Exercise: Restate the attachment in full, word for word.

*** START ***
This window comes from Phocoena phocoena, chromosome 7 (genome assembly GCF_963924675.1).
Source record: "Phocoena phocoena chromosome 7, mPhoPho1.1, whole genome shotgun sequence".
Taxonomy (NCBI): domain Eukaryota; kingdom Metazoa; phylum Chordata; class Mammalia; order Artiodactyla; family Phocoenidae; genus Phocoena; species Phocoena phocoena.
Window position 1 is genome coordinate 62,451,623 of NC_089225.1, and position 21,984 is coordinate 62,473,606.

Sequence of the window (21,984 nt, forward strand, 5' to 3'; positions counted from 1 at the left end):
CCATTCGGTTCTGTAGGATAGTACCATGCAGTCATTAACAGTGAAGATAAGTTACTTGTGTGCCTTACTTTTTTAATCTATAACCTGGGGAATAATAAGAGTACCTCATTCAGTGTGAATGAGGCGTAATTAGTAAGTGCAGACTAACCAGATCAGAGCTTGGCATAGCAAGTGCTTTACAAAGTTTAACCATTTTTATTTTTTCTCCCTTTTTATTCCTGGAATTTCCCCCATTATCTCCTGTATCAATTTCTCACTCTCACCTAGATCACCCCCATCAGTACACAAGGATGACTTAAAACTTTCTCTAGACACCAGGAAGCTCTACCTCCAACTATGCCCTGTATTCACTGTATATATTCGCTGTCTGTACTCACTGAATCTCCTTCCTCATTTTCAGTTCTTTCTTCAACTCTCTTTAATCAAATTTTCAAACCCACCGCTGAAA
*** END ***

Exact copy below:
This window comes from Phocoena phocoena, chromosome 7 (genome assembly GCF_963924675.1).
Source record: "Phocoena phocoena chromosome 7, mPhoPho1.1, whole genome shotgun sequence".
Taxonomy (NCBI): domain Eukaryota; kingdom Metazoa; phylum Chordata; class Mammalia; order Artiodactyla; family Phocoenidae; genus Phocoena; species Phocoena phocoena.
Window position 1 is genome coordinate 62,451,623 of NC_089225.1, and position 21,984 is coordinate 62,473,606.

Sequence of the window (21,984 nt, forward strand, 5' to 3'; positions counted from 1 at the left end):
CCATTCGGTTCTGTAGGATAGTACCATGCAGTCATTAACAGTGAAGATAAGTTACTTGTGTGCCTTACTTTTTTAATCTATAACCTGGGGAATAATAAGAGTACCTCATTCAGTGTGAATGAGGCGTAATTAGTAAGTGCAGACTAACCAGATCAGAGCTTGGCATAGCAAGTGCTTTACAAAGTTTAACCATTTTTATTTTTTCTCCCTTTTTATTCCTGGAATTTCCCCCATTATCTCCTGTATCAATTTCTCACTCTCACCTAGATCACCCCCATCAGTACACAAGGATGACTTAAAACTTTCTCTAGACACCAGGAAGCTCTACCTCCAACTATGCCCTGTATTCACTGTATATATTCGCTGTCTGTACTCACTGAATCTCCTTCCTCATTTTCAGTTCTTTCTTCAACTCTCTTTAATCAAATTTTCAAACCCACCGCTGAAA